Creative Writing | Story Structure
The Humpback Model
Summarizing the five stages of a story
An important phase in the language learning process is the development of creative writing skills. To this end, learners must be trained to compose a well-written piece by following a structure. In the absence of a structure, no story will effectively convey its meaning. Therefore, learners must be well-versed in the 5 stages of a story that will guide their own compositions.
What is the humpback model?
The humpback model summarizes the 5 stages of a story:
2. Problem (or Build-up)
3. Climax (or Conflict)
The photo at the end of this article illustrates how closely this model resembles a camel’s hump (which is how it got its name). To help you understand the humpback model, a children’s fantasy story, Megan and the Mystery of the Moving Rock, has been used as an example.
Stage 1: Introduction
The opening paragraph(s) gives the reader a glimpse of what to expect as the story unfolds. In Megan and the Mystery of the Moving Rock, the following serves as the introduction:
“It’s not like Frits to stay out for three nights!” Raahi snapped her crayon in two and threw it across the room.
“Not like Frits,” Megan agreed. “Someone must have taken him.” She was helping Raahi look for her cat.
It’s relatively easy to identify the introduction of a story because it always comes at the beginning of the story. Another point to note about this stage is the main character of the story is introduced to the reader. In Megan and the Mystery of the Moving Rock, one of the main characters is Megan and she is introduced to us in the introduction.
Stage 2: Problem or Build-up
For any story to spark the reader’s interest, it must present a problem. Without this crucial element, the story will not hold the reader’s attention long enough (or at all). In Megan and the Mystery of the Moving Rock, the story starts to build up from the second page onward.
“The cats in my street have gone missing too!” Aashna said. “I last saw them playing by The Rock.”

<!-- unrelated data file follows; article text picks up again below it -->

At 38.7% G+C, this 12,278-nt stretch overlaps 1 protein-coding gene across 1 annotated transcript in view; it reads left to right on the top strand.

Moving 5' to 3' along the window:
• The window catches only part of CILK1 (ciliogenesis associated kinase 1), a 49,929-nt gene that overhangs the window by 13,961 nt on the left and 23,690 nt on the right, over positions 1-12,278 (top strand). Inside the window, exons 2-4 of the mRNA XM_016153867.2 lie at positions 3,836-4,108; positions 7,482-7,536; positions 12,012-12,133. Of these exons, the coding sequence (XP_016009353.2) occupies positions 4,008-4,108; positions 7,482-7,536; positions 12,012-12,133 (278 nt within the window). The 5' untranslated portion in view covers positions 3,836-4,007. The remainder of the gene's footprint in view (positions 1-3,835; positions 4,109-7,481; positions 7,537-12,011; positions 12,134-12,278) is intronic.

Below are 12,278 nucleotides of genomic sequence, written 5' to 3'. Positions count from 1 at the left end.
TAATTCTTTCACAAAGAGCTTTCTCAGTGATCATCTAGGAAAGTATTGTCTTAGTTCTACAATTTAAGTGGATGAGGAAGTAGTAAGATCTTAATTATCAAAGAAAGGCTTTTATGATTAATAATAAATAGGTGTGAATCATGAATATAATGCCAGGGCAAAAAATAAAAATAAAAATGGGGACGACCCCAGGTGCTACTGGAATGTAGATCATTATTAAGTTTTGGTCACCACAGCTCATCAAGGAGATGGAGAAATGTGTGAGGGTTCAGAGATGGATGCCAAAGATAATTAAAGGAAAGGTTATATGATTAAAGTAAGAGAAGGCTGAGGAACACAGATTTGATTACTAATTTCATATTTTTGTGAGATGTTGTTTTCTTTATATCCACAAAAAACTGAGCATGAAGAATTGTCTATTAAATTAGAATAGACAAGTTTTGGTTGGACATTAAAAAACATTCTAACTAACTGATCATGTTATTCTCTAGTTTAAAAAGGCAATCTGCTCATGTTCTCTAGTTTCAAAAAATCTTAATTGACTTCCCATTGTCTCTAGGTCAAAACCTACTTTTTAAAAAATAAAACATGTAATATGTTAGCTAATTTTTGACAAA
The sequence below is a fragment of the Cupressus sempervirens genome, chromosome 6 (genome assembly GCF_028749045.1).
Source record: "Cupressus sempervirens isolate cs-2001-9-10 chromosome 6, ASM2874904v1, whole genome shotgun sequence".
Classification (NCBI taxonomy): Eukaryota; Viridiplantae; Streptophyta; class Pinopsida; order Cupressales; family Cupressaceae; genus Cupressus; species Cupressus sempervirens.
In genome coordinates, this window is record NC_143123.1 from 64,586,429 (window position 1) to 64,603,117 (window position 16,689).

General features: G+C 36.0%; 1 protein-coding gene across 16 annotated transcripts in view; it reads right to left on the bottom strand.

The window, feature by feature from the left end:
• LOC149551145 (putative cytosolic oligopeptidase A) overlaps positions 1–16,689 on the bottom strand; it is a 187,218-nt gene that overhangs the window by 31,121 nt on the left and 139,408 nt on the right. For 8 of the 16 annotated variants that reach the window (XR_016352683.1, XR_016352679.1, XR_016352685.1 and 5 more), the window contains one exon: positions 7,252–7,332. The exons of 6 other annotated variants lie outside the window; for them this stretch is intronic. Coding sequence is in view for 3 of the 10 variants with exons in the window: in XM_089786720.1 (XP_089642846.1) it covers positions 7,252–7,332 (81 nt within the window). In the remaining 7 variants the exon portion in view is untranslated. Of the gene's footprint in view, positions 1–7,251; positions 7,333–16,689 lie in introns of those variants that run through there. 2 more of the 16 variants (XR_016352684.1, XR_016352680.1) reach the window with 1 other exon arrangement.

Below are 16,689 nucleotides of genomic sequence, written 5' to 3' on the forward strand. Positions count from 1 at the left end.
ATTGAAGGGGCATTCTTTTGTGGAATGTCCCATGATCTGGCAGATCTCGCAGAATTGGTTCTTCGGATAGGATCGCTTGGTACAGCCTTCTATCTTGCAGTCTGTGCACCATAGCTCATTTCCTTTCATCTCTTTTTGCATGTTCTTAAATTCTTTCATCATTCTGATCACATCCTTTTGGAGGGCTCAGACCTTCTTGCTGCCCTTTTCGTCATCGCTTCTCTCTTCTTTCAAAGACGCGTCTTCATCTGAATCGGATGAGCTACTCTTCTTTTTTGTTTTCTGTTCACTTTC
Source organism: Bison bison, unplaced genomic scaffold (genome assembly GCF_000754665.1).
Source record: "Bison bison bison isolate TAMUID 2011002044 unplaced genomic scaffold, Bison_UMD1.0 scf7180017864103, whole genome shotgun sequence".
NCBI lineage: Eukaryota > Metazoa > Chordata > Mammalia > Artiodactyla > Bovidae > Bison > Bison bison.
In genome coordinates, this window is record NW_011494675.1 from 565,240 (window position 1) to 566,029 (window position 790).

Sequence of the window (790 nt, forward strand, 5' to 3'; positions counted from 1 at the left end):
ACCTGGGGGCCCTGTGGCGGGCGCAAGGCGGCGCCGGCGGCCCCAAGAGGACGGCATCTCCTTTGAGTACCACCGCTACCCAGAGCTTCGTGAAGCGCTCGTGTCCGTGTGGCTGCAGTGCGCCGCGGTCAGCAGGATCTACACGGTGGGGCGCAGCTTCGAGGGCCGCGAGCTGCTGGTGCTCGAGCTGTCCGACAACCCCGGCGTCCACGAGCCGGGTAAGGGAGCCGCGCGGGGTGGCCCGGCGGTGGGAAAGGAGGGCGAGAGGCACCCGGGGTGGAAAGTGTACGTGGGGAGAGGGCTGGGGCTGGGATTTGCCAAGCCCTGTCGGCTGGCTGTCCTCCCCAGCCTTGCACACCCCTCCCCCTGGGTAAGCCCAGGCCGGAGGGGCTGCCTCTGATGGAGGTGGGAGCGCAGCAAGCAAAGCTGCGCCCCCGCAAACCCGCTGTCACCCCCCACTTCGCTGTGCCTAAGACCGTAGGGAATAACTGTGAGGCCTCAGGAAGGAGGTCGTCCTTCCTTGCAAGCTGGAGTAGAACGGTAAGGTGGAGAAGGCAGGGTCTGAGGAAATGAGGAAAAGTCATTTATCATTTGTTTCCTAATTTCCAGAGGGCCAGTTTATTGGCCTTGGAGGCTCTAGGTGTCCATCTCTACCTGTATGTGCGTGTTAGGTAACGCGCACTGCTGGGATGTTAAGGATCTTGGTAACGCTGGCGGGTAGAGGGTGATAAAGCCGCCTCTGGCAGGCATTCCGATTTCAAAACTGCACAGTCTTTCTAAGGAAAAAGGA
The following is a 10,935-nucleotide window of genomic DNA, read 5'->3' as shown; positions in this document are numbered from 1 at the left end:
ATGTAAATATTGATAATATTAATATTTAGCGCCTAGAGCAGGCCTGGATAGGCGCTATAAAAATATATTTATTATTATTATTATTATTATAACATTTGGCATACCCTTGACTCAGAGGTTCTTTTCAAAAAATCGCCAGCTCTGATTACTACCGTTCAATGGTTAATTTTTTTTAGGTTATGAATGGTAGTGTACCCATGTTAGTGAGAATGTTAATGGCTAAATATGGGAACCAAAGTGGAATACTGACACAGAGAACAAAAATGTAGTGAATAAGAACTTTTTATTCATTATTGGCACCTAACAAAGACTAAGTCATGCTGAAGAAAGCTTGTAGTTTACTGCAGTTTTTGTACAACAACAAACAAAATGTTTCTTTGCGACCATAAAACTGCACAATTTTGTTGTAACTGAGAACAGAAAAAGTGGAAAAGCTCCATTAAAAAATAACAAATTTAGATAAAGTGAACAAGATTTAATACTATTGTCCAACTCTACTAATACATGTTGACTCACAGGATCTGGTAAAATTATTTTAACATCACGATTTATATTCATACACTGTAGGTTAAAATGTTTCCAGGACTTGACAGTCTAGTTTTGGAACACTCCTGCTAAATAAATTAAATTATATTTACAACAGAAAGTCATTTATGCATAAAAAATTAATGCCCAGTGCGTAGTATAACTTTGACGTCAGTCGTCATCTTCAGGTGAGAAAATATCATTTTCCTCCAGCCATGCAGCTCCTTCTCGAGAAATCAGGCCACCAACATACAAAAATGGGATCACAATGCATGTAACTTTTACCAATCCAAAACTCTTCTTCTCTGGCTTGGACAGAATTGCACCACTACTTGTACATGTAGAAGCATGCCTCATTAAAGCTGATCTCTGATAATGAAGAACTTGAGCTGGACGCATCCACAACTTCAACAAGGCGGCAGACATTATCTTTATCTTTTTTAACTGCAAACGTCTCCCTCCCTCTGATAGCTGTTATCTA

The Rock had arrived at the center of the town three months ago. It had a shoelace tied to its nose. Everyone wondered how it got there. And how the rock moved to a different spot everyday.”
At this stage of the story, the reader realizes the following:
1. The cats in Megan’s town are going missing.
2. A strange creature has arrived and nobody knows where it came from.
Stage 3: Climax or Conflict
According to MasterClass, the climax of a story is “the highest point of tension” in the story, “often depicted by a confrontation between the protagonist and antagonist”. For this reason, it is also known as conflict (which is literally what it is) and is at the highest point in the humpback model (see photo at the end of this article).
Megan froze. Her knees shook. Her body twitched. “Put those cats down!” Megan shrieked.
“Grrrrrrrr!” the rock creature roared, baring its teeth at her. The rock creature huffed and beat its chest with its stony hands.
Stage 4: Resolution
As the name suggests, this is the point in the story where the problem is solved. The reader is relieved to know that Megan succeeds in finding her friend’s cat.
The creature thought for a bit. Then slowly, it returned Frits to Megan. The rock monster’s hand was as smooth as a pebble by the river. “You can come back and visit,” Megan said.
Stage 5: Conclusion
Like the introduction, the conclusion of a story is also easy to identify because it comes at the end of the story. Typically, a story will end on a happy note. The exception is when the story is part of a series. In that case, the story will often conclude with a question, urging readers to read the sequel.
Megan was still afraid, and so was Frits. But something in their hearts told them they would find their way home. Even if it was 999999999999999999 km away.
Want to know how Megan and Frits find their way home? Find out in Megan and the Princess of Death.
The humpback model is a great way to teach story structure to both young and older learners in creative writing classes. Young learners may not be ready to create stories using the humpback model, but they can be trained to identify the 5 stages of a story with the help of this model. Older learners, on the other hand, can practice this skill more often and more easily. They can also be encouraged to critique a story using this model, helping them to build their critical thinking skills in the classroom.